Regeneron Asks F.D.A. for Emergency Approval for Drug That Trump Claimed Cured Him

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Regeneron Asks F.D.A. for Emergency Approval for Drug That Trump Claimed Cured Him

The drug maker Regeneron said on Wednesday night that it had filed an application with the Food and Drug Administration for emergency approval of the experimental antibody cocktail, which President Trump had praised as a "cure" for the coronavirus a few hours earlier without evidence.

The company said that access to treatment would be extremely limited at first, with only enough doses for 50,000 patients, a far cry from the "hundreds of thousands" doses Mr Trump said in a video released Wednesday that he would soon be with Americans provide free of charge.

In the five-minute video, Mr. Trump said it was a "blessing from God" that he was infected with the coronavirus and that the Regeneron cocktail made him suddenly feel better. "I felt amazing," he said. "I felt good straight away."

There's no evidence to suggest that treatment was why he felt better, and his doctors have said he took other medications as well.

"I call this a cure," Mr Trump said on the video, adding that he would make sure it was in every hospital as soon as possible.

Mr Trump gave the impression that he was the F.D.A. Approve Regeneron's treatment, though the agency's scientists are supposed to make independent decisions about approvals.

"I have an emergency permit and we have to have it signed now," said Trump.

A spokeswoman for the F.D.A. declined to comment on Wednesday as the agency fails to confirm or reject product applications.

News of Regeneron's motion on the same day that Mr. Trump extensively praised the unproven drug should heighten fears that the president is pressuring federal health officials to make decisions that are supposed to benefit him politically. In the video, Mr Trump reiterated his wish to have a vaccine approved before the election, although the vaccine manufacturers themselves have said it is highly unlikely.

Regeneron's treatment is a cocktail of two powerful antibodies that are believed to boost the immune response to the virus. The first results seem promising. In a press release, the company announced that the cocktail had lowered virus levels, especially in people who had not made their own antibodies. However, the company has not yet released detailed data to support its claim. Clinical studies are ongoing.

Medicines are generally not considered safe or effective until rigorous clinical trials are compared to compare a group of people who received treatment with those who received a placebo.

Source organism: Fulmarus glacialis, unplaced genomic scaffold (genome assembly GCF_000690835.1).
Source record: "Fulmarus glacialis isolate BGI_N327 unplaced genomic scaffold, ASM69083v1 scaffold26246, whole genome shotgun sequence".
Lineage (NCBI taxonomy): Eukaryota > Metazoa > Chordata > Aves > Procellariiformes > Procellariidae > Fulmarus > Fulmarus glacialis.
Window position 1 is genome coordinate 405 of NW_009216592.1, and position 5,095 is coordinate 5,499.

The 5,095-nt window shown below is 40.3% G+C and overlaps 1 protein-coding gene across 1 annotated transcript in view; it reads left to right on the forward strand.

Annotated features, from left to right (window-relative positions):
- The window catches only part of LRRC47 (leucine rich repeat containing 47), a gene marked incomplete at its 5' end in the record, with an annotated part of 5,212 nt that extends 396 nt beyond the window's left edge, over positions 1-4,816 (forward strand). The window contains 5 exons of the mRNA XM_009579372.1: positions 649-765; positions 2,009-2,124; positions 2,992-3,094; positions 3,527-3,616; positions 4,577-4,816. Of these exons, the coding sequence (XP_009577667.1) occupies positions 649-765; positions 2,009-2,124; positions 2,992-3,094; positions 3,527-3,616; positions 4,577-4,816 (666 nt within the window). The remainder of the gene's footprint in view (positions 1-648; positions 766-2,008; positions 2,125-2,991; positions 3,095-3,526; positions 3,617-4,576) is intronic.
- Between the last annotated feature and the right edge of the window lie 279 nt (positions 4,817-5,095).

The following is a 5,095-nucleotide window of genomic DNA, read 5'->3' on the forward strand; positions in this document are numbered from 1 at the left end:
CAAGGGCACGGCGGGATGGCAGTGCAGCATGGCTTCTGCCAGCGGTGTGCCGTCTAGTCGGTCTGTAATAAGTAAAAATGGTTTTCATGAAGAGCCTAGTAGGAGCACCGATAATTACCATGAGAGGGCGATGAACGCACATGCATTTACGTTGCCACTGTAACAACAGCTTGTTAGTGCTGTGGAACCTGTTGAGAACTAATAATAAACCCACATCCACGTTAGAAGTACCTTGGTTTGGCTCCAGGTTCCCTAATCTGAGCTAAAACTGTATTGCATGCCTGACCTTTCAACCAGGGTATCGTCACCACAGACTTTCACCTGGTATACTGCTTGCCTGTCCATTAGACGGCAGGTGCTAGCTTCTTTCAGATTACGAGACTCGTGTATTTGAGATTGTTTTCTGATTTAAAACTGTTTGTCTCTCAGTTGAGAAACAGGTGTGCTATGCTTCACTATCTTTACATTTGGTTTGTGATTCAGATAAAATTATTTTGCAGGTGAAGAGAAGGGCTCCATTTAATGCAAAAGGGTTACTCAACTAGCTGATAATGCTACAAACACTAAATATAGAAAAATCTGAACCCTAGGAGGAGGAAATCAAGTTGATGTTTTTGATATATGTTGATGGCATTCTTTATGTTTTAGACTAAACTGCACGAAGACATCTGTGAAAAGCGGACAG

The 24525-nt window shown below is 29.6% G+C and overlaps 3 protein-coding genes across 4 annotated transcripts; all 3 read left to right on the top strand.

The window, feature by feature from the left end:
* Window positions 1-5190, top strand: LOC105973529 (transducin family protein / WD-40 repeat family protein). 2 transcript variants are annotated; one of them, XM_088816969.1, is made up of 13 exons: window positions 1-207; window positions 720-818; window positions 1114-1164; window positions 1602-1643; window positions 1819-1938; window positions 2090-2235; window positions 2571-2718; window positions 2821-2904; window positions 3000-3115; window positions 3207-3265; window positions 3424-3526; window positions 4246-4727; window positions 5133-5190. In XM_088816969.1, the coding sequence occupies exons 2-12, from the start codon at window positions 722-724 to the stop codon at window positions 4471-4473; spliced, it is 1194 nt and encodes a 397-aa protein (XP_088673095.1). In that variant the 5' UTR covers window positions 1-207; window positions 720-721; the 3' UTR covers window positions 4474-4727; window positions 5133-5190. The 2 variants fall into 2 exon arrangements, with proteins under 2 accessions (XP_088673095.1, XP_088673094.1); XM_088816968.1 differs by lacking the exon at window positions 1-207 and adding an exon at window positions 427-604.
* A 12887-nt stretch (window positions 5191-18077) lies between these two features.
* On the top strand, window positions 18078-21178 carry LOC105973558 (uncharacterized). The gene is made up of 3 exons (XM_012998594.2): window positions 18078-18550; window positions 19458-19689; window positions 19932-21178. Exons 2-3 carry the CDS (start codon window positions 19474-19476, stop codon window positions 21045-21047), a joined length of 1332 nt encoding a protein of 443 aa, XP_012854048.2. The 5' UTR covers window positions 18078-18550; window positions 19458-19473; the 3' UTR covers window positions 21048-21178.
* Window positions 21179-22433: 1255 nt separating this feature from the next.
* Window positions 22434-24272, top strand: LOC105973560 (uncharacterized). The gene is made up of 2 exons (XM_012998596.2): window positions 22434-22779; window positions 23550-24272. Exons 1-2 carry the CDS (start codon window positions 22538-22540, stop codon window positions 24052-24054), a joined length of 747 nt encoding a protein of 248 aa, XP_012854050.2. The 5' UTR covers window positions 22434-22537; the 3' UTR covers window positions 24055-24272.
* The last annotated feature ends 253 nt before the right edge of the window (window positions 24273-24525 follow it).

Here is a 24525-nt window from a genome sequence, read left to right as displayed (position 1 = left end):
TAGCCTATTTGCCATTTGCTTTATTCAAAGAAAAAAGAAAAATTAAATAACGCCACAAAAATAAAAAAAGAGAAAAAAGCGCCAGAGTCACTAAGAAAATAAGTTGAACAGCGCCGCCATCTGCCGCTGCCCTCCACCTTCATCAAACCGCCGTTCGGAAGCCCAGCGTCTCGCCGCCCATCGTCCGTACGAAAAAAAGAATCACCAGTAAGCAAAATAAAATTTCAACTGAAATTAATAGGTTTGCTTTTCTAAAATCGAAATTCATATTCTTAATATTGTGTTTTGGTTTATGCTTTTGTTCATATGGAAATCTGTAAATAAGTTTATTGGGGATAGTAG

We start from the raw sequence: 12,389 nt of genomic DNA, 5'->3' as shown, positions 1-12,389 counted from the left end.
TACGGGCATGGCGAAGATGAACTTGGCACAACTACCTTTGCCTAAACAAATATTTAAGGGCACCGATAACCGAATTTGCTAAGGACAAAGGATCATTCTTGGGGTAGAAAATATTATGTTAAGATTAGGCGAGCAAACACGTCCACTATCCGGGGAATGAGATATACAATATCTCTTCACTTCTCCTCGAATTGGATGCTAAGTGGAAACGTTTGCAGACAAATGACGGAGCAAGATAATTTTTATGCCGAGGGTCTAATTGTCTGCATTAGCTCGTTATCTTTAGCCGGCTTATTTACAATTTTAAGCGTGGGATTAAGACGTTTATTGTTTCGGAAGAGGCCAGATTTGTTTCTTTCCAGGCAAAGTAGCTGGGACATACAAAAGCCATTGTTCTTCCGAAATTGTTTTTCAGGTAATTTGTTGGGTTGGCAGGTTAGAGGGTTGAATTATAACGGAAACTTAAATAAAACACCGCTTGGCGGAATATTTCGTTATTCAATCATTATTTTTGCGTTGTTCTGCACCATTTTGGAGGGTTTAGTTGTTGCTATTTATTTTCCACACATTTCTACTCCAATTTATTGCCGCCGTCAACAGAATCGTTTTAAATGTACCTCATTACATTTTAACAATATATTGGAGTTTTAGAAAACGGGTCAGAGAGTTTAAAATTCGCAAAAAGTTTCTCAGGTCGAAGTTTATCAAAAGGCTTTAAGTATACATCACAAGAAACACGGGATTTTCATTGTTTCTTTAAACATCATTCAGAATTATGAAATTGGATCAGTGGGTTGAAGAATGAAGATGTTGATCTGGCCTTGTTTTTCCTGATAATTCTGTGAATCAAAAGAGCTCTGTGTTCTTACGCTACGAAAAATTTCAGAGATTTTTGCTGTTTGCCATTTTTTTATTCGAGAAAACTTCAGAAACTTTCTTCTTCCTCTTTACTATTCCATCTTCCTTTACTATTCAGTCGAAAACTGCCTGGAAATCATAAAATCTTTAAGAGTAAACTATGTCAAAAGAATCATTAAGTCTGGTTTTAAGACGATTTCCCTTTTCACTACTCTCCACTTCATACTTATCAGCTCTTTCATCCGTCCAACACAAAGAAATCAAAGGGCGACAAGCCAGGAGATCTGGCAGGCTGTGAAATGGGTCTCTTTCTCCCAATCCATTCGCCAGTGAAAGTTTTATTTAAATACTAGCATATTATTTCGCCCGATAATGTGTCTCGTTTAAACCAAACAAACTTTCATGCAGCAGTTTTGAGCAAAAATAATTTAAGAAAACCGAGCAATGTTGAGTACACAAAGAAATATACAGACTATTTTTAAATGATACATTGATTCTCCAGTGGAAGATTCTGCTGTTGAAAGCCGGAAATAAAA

The company has received more than $ 500 million from the federal government to develop and manufacture its experimental treatment as part of Operation Warp Speed. These are federal efforts to develop viable vaccines and treatments for the virus and to spread them as they become available.

The company expects doses to be available to 300,000 patients in the next few months. As part of the agreement with the federal government, it was stipulated that these cans would be made available free of charge. In August it announced a partnership with pharmaceutical company Roche to increase production to approximately 250,000 doses per month by next year.

Mr Trump received the antibody cocktail on Friday, but it's not the only drug he's been prescribed. He has taken the antiviral drug remdesivir as well as the steroid dexamethasone, which the World Health Organization and the National Institutes of Health recommend only for people who have severe or critical cases of Covid-19.

In an interview the Wednesday before the company's announcement, Dr. George Yancopoulos, President and Chief Scientific Officer of Regeneron, said it was possible that Mr. Trump responded to the treatment and the virus levels had dropped. "That is a logical conclusion," said Dr. Yancopoulos. "Because of its symptomology, that must have happened."

But neither Dr. Yancopoulos nor Mr. Trump can definitely say whether the treatment has worked. Any number of factors could complicate the picture, including the fact that most people infected with the virus recover. Because of this, drugs are typically tested in large clinical trials involving hundreds and sometimes thousands of people.

Dr. Peter Chin-Hong, Infectious Disease Specialist at U.C.S.F. San Francisco Health, in his opinion, said there was "a million percent no" chance that Regeneron treatment could have cured Mr. Trump in 24 hours, the president claimed.

Another explanation, he said, is that the president is experiencing the effects of the steroid dexamethasone, which he has been on since Saturday, which is known to reduce fevers and create well-being and euphoria in patients. "All of this is consistent with the dexamethasone," said Dr. Chin-Hong.

Gina Kolata contributed to the coverage.

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